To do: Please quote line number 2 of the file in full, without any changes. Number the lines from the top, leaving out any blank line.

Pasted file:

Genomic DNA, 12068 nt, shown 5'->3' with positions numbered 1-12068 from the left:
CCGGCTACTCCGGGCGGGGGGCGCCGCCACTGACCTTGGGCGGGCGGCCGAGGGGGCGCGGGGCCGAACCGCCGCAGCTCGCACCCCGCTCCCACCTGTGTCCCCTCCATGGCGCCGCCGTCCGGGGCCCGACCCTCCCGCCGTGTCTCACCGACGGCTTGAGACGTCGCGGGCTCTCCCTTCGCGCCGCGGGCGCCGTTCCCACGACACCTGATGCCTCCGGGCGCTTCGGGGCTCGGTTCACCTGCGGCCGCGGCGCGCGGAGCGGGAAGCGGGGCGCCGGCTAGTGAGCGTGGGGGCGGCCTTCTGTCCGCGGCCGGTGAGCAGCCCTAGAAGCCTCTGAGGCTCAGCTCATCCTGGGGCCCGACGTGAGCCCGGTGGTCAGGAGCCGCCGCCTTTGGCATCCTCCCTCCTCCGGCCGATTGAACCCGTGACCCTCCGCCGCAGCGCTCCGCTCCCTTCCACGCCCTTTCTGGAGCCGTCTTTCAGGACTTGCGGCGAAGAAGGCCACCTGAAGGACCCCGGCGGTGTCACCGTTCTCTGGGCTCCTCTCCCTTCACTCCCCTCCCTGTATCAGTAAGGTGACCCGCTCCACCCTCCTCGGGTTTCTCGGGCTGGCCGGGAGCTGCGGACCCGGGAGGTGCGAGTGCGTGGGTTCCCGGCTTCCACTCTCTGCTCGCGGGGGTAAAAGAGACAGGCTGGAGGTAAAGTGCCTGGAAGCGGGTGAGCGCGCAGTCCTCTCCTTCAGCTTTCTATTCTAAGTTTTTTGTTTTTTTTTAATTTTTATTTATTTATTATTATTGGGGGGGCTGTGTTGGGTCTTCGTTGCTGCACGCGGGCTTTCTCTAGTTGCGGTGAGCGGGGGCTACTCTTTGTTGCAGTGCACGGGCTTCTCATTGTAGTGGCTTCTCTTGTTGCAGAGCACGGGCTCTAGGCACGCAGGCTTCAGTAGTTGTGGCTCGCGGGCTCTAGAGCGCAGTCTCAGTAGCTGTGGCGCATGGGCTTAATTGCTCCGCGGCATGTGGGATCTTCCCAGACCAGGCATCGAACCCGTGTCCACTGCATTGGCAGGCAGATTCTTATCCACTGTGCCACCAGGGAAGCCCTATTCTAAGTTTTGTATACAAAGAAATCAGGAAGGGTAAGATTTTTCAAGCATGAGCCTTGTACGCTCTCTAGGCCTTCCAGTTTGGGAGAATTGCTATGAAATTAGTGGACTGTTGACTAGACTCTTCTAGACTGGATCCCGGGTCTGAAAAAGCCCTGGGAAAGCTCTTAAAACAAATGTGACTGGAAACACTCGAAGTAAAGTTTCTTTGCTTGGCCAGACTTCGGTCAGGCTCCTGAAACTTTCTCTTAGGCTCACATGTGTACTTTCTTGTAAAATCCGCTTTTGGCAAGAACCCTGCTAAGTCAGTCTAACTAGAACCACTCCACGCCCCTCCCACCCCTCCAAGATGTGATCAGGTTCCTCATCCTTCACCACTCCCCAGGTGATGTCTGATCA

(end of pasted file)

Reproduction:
CCGGCTACTCCGGGCGGGGGGCGCCGCCACTGACCTTGGGCGGGCGGCCGAGGGGGCGCGGGGCCGAACCGCCGCAGCTCGCACCCCGCTCCCACCTGTGTCCCCTCCATGGCGCCGCCGTCCGGGGCCCGACCCTCCCGCCGTGTCTCACCGACGGCTTGAGACGTCGCGGGCTCTCCCTTCGCGCCGCGGGCGCCGTTCCCACGACACCTGATGCCTCCGGGCGCTTCGGGGCTCGGTTCACCTGCGGCCGCGGCGCGCGGAGCGGGAAGCGGGGCGCCGGCTAGTGAGCGTGGGGGCGGCCTTCTGTCCGCGGCCGGTGAGCAGCCCTAGAAGCCTCTGAGGCTCAGCTCATCCTGGGGCCCGACGTGAGCCCGGTGGTCAGGAGCCGCCGCCTTTGGCATCCTCCCTCCTCCGGCCGATTGAACCCGTGACCCTCCGCCGCAGCGCTCCGCTCCCTTCCACGCCCTTTCTGGAGCCGTCTTTCAGGACTTGCGGCGAAGAAGGCCACCTGAAGGACCCCGGCGGTGTCACCGTTCTCTGGGCTCCTCTCCCTTCACTCCCCTCCCTGTATCAGTAAGGTGACCCGCTCCACCCTCCTCGGGTTTCTCGGGCTGGCCGGGAGCTGCGGACCCGGGAGGTGCGAGTGCGTGGGTTCCCGGCTTCCACTCTCTGCTCGCGGGGGTAAAAGAGACAGGCTGGAGGTAAAGTGCCTGGAAGCGGGTGAGCGCGCAGTCCTCTCCTTCAGCTTTCTATTCTAAGTTTTTTGTTTTTTTTTAATTTTTATTTATTTATTATTATTGGGGGGGCTGTGTTGGGTCTTCGTTGCTGCACGCGGGCTTTCTCTAGTTGCGGTGAGCGGGGGCTACTCTTTGTTGCAGTGCACGGGCTTCTCATTGTAGTGGCTTCTCTTGTTGCAGAGCACGGGCTCTAGGCACGCAGGCTTCAGTAGTTGTGGCTCGCGGGCTCTAGAGCGCAGTCTCAGTAGCTGTGGCGCATGGGCTTAATTGCTCCGCGGCATGTGGGATCTTCCCAGACCAGGCATCGAACCCGTGTCCACTGCATTGGCAGGCAGATTCTTATCCACTGTGCCACCAGGGAAGCCCTATTCTAAGTTTTGTATACAAAGAAATCAGGAAGGGTAAGATTTTTCAAGCATGAGCCTTGTACGCTCTCTAGGCCTTCCAGTTTGGGAGAATTGCTATGAAATTAGTGGACTGTTGACTAGACTCTTCTAGACTGGATCCCGGGTCTGAAAAAGCCCTGGGAAAGCTCTTAAAACAAATGTGACTGGAAACACTCGAAGTAAAGTTTCTTTGCTTGGCCAGACTTCGGTCAGGCTCCTGAAACTTTCTCTTAGGCTCACATGTGTACTTTCTTGTAAAATCCGCTTTTGGCAAGAACCCTGCTAAGTCAGTCTAACTAGAACCACTCCACGCCCCTCCCACCCCTCCAAGATGTGATCAGGTTCCTCATCCTTCACCACTCCCCAGGTGATGTCTGATCA